When positivity is violated in traditional OBS-CI, not all effects are estimable without further assumptions.
  • In such cases, practitioners have to turn to parametric models to estimate causal effects.
  • The authors develop a sufficient condition called functional positivity (F-POSITIVITY) to estimate effects of functional interventions.
  • Such effects could be of independent interest; like the effect of cumulative dosage of a drug instead of joint effects of multiple dosages at different times
Tables
  • Table1: A few SNPs previously reported as relevant and recovered by LODE, with estimated effects and Lasso coefficients. LODE produces effect estimates that do not rely purely on the coefficients
Download tables as Excel
Related work
  • The problem of genome-wide association studies (GWAS) is to estimate the effect of genetic variations(also called single nucleotide polymorphisms (SNPs)) on the phenotype [29]. The ancestry of the subjects acts as a confounder in GWAS. In GWAS practice, principle component analysis (PCA) and linear mixed models (LMMs) are used to compute this confounding structure [19, 31]. Lippert et al [15] suggest estimating the confounders and effects on separate subsets of the SNPs. This separation disregards the confounding that is captured in the interaction of the two subsets of SNPs. GWAS is a special case of effects from multiple treatments (MTE) where the confounder value is specified via optimization as a function of the pre-outcome variables [20, 30]. In all these settings, positivity is violated and not all effects are estimable. We provide an avenue for nonparametric effect-estimation of the full intervention under a new sufficient condition.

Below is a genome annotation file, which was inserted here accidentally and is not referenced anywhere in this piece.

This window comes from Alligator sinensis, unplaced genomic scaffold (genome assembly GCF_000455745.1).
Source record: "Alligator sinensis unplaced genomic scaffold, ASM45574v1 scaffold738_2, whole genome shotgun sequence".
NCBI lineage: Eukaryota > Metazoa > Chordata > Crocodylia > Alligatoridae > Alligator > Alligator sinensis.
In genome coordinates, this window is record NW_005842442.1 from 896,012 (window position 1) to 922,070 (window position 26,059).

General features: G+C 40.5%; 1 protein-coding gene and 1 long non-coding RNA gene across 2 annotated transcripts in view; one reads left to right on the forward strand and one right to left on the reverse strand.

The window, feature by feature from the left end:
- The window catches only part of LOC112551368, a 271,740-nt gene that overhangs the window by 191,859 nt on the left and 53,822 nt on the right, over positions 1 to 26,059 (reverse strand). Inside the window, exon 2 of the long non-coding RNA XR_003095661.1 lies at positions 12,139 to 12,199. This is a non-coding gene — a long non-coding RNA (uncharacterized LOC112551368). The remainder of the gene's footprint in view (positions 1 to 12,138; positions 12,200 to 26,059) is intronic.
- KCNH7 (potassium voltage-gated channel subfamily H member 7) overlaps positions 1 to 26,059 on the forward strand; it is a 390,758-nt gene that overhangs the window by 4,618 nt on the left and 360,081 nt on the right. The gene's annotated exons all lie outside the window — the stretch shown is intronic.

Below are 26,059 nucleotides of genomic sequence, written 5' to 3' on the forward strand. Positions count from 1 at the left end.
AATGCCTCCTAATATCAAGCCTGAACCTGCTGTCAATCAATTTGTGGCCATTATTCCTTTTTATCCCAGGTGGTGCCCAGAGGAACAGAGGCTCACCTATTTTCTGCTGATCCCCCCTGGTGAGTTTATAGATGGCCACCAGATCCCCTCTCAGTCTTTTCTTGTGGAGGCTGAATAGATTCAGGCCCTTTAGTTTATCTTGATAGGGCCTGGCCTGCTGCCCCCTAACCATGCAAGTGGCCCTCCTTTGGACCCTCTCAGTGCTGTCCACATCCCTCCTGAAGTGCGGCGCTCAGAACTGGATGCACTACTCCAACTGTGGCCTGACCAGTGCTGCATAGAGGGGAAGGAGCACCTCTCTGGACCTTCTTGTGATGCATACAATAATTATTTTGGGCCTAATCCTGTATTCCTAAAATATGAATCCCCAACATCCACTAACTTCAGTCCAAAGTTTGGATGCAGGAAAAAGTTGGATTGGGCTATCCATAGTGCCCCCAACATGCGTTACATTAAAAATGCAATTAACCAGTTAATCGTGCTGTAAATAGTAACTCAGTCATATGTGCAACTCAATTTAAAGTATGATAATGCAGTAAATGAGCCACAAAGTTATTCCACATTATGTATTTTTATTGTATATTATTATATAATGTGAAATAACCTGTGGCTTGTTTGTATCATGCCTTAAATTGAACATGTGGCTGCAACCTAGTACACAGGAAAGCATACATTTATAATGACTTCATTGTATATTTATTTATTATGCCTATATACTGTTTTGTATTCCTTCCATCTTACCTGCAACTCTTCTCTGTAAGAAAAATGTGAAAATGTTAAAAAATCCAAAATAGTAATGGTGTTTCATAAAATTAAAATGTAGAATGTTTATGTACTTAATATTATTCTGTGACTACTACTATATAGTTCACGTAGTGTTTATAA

Funding
  • The authors were partly supported by NIH/NHLBI Award R01HL148248, and by NSF Award 1922658 NRT-HDR: FUTURE Foundations, Translation, and Responsibility for Data Science
Study subjects and analysis
cases: 3796
In this experiment, we explore the associations of genetic factors and Celiac disease. We utilize data from the Wellcome Trust Celiac disease GWAS dataset [8, 6] consisting of individuals with celiac disease, called cases (n = 3796), and controls (n = 8154). We construct our dataset by filtering from the ∼ 550, 000 SNPs

people: 11950
The only preprocessing in our experiments is linkage disequilibrium pruning of adjacent SNPs (at 0.5 R2) and PLINK [5] quality control. After this, 337, 642 SNPs remain for 11, 950 people. We imputed missing SNPs for each person by sampling from the marginal distribution of that SNP

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Author
Aahlad Manas Puli
Aahlad Manas Puli